The Premier League has issued a report detailing the extensive progress made by clubs in improving their disabled access provisions.
In February 2015, Premier League clubs agreed that improving provisions for their disabled supporters would be a priority for investment for the three-season period starting 2016/17.
In September 2015 that decision was followed up with a unanimous commitment to meet with the guidance contained in the Accessible Stadia Guide (ASG) by Season 2017/18.
A summary of the progress made requires the current 20 Premier League clubs to be split into three groupings:
- 16 clubs have been in continuing membership of the Premier League since the commitment made in September 2015;
- Two clubs (Burnley FC, Newcastle United FC) have been in the Premier League for only one season since the commitment was made and have a further year to work towards the ASG recommendations.
- Two clubs (Brighton & Hove Albion FC, Huddersfield Town AFC) were promoted in May 2017 and have just begun their work to improve disabled access for their fans.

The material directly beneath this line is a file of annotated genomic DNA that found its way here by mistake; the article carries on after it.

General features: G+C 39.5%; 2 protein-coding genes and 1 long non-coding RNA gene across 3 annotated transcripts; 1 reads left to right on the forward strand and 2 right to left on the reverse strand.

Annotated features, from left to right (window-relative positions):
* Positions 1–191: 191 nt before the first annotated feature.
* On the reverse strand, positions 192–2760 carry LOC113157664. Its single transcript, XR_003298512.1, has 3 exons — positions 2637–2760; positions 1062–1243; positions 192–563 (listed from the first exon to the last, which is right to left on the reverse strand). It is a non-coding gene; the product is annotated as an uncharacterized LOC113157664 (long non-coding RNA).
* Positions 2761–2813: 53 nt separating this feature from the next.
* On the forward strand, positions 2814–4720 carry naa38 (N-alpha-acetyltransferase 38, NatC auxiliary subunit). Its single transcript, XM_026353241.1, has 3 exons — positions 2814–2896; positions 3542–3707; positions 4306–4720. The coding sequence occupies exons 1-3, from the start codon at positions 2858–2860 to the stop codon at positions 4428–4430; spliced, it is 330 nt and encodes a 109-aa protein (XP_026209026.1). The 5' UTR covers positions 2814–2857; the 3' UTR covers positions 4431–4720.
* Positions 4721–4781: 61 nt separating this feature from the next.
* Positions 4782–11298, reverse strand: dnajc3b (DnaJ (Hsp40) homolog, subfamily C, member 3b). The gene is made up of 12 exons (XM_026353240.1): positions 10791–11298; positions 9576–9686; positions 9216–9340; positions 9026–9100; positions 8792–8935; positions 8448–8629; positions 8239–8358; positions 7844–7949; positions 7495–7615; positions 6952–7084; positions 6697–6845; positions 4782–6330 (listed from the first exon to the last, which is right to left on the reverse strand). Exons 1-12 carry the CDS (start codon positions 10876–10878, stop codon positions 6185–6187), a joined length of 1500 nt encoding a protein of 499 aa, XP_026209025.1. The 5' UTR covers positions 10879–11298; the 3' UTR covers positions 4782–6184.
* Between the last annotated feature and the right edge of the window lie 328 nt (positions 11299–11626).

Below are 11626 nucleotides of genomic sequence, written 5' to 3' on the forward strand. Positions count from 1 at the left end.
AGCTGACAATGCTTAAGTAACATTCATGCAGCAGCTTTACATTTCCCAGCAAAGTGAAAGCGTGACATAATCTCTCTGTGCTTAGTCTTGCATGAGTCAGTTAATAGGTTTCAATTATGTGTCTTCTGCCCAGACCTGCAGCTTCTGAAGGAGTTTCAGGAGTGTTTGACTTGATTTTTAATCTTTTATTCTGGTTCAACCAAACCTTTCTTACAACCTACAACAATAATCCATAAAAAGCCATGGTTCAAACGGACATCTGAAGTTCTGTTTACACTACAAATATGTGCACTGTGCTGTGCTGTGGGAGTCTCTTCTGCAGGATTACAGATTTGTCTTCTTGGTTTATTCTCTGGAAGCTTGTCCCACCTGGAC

The total number of wheelchair bays at the 16 "continuing" clubs has increased by around 50%, or just over 1,000 in total.
In 2015, three of those clubs met the full ASG target for wheelchair bays but, as a result of the significant work carried out by clubs, 12 of the 16 clubs have completed the construction work to meet the full ASG wheelchair bay targets.
The 12 clubs are: AFC Bournemouth, Arsenal FC, Leicester City FC, Liverpool FC, Manchester City FC; Manchester United FC*, Southampton FC, Stoke City FC, Swansea City AFC, Tottenham Hotspur FC (Wembley meets ASG target, the club’s new stadium will also meet the ASG), West Bromwich Albion FC, West Ham United FC.
Clubs have prioritised the building of Changing Places facilities: when the commitment was made two clubs had them installed in their stadiums, compared with 18 clubs now, with the final two committed to building them this season.
Clubs have improved parking provision for their disabled supporters with stadiums now offering at least 6% of club-controlled parking as disabled spaces.